Sigma Theory: Global Cold War is an espionage game where the player will have to recruit a small team of elite operatives and conduct missions in order to find the best scientists to study on the Sigma Theory while at the same time making sure that no other country can discover it before them. To do so, the player has several tools at its disposal, mostly revolving around gathering information. Maybe a representative of another country has some dark secrets that can be leveraged during diplomatic visits. Maybe it’s worth looking into the rumors surrounding a scientist in order to have the defect to our country. Or maybe the cartel of other armed groups might be useful for once.
Why pick Sigma Theory: Global Cold War?
- Good take into espionage and strategy
- Quite a few mechanics to keep a look on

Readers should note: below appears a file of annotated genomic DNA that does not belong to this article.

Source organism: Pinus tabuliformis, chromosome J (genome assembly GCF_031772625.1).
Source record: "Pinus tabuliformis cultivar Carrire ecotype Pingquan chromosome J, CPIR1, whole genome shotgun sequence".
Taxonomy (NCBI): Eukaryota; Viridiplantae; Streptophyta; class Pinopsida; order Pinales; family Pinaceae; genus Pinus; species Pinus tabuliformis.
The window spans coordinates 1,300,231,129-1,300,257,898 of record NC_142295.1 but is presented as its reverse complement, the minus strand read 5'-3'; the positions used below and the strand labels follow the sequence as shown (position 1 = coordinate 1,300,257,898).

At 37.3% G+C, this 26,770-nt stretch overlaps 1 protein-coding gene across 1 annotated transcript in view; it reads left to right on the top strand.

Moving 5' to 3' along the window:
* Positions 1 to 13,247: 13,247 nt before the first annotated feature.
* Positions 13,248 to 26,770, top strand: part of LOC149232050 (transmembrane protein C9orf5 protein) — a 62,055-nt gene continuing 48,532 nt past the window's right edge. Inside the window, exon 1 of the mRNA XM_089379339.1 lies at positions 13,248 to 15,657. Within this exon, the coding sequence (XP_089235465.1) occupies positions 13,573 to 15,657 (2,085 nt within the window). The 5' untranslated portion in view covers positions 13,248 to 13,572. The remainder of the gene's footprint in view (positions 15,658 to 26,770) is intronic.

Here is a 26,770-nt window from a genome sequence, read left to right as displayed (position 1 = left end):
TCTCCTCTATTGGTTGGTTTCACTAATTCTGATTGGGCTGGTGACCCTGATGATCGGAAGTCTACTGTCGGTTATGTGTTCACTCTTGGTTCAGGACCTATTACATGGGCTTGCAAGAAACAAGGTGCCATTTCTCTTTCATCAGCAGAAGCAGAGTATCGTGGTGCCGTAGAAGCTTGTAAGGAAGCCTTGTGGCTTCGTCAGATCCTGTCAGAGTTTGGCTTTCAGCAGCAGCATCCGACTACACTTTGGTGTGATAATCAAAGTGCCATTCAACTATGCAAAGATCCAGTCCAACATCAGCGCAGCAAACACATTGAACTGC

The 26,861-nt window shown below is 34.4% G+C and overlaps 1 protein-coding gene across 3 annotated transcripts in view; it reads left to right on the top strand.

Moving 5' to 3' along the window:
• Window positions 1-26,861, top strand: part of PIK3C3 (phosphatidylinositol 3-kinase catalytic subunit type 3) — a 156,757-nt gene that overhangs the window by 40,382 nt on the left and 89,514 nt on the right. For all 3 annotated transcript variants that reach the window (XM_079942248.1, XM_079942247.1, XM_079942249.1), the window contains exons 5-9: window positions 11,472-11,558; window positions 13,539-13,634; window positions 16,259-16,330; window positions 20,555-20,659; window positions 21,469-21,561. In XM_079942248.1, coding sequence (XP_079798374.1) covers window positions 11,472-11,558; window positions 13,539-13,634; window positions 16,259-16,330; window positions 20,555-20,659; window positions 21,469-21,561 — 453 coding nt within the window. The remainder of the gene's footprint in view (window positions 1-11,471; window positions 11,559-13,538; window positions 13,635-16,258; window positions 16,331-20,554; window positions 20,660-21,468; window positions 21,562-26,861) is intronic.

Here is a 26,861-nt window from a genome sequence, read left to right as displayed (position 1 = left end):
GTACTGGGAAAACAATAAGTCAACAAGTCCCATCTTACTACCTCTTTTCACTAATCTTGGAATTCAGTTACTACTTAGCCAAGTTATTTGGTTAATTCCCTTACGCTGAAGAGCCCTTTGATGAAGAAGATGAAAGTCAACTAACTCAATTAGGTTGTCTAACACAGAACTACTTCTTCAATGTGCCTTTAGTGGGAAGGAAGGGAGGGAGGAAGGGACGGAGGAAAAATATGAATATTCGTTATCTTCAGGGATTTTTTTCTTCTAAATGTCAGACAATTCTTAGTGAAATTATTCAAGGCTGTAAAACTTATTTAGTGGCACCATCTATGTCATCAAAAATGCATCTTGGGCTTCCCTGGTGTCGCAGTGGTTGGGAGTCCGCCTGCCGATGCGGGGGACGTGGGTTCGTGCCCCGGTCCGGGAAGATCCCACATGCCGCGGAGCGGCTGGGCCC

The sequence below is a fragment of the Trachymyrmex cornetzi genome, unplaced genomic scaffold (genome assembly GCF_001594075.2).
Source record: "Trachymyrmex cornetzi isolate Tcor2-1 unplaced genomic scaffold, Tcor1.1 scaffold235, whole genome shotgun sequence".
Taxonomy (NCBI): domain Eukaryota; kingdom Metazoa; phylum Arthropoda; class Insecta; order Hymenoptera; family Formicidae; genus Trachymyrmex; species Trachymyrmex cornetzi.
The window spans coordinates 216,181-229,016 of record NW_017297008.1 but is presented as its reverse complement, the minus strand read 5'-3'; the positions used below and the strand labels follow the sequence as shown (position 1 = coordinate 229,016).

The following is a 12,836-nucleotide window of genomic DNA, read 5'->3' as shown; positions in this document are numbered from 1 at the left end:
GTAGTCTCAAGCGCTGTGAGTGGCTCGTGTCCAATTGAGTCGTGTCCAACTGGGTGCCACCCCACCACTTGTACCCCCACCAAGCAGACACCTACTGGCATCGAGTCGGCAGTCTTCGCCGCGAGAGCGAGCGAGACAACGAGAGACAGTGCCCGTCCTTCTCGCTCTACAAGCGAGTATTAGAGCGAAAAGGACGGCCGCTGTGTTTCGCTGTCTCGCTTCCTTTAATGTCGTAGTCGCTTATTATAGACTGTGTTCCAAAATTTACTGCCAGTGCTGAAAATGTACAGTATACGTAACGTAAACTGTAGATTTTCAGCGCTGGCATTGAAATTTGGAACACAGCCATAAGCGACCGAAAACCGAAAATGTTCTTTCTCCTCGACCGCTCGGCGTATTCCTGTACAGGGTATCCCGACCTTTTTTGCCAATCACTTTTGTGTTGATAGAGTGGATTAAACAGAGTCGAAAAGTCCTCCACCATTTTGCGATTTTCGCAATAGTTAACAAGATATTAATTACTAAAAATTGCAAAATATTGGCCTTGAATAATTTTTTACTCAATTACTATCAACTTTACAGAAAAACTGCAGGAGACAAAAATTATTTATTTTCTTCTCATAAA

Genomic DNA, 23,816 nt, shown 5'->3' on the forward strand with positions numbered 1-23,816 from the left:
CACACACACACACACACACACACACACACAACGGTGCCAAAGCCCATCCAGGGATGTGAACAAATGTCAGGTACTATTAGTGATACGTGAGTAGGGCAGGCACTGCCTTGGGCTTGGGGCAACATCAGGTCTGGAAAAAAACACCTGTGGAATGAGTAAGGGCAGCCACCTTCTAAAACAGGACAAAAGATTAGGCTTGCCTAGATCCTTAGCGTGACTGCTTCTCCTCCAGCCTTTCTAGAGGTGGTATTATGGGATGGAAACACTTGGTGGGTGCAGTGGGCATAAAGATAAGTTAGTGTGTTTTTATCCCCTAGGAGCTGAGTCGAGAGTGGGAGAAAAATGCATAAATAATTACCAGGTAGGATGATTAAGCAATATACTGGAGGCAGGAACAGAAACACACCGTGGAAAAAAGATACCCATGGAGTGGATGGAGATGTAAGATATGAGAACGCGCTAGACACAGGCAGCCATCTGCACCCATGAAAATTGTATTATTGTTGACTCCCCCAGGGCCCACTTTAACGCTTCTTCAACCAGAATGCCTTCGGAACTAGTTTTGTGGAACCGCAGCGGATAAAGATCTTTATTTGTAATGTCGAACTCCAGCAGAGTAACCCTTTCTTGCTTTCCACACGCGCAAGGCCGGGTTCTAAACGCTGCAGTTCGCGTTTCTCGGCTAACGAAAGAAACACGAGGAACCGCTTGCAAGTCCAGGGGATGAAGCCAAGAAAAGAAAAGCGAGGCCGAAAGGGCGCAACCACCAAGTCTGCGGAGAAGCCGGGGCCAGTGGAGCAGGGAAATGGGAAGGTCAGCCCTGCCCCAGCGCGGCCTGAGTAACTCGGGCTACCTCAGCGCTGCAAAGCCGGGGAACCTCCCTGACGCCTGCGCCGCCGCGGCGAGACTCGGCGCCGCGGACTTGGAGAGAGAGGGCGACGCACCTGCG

Why skip Sigma Theory: Global Cold War?
- Presentation is lackluster
Who doesn’t love some side-scrolling Metroidvania action from time to time? Metal Unit brings on the heat in the genre with its take on the Japanese robot trope which brings a lot to the table in terms of weapon loadout and skills.
The main character of Metal Unit is a rookie in a war against a whole lot of monstrous enemies. The only way to fight these menaces is with the titular Metal Units, a kind of Iron-Man style robotic suits that give the pilot the power to fight back the monsters. There’s a bit more to that to the story of course but I’ll leave that part to you.